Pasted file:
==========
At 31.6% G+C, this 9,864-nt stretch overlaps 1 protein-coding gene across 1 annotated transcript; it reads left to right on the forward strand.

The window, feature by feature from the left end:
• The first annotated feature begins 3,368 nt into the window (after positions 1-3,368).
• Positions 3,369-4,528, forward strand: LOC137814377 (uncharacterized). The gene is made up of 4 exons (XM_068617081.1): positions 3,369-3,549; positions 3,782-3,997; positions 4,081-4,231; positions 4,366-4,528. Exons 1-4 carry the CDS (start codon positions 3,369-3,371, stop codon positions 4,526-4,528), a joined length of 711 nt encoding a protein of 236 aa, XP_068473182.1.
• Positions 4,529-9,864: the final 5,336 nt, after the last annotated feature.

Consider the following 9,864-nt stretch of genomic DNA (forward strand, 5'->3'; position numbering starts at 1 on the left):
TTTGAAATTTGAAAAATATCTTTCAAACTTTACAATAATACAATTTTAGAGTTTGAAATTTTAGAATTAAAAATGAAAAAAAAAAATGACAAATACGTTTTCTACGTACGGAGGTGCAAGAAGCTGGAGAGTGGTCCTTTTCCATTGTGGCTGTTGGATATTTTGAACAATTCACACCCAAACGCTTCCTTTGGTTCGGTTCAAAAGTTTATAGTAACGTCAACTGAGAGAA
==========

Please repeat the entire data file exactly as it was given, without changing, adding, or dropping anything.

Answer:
At 31.6% G+C, this 9,864-nt stretch overlaps 1 protein-coding gene across 1 annotated transcript; it reads left to right on the forward strand.

The window, feature by feature from the left end:
• The first annotated feature begins 3,368 nt into the window (after positions 1-3,368).
• Positions 3,369-4,528, forward strand: LOC137814377 (uncharacterized). The gene is made up of 4 exons (XM_068617081.1): positions 3,369-3,549; positions 3,782-3,997; positions 4,081-4,231; positions 4,366-4,528. Exons 1-4 carry the CDS (start codon positions 3,369-3,371, stop codon positions 4,526-4,528), a joined length of 711 nt encoding a protein of 236 aa, XP_068473182.1.
• Positions 4,529-9,864: the final 5,336 nt, after the last annotated feature.

Consider the following 9,864-nt stretch of genomic DNA (forward strand, 5'->3'; position numbering starts at 1 on the left):
TTTGAAATTTGAAAAATATCTTTCAAACTTTACAATAATACAATTTTAGAGTTTGAAATTTTAGAATTAAAAATGAAAAAAAAAAATGACAAATACGTTTTCTACGTACGGAGGTGCAAGAAGCTGGAGAGTGGTCCTTTTCCATTGTGGCTGTTGGATATTTTGAACAATTCACACCCAAACGCTTCCTTTGGTTCGGTTCAAAAGTTTATAGTAACGTCAACTGAGAGAA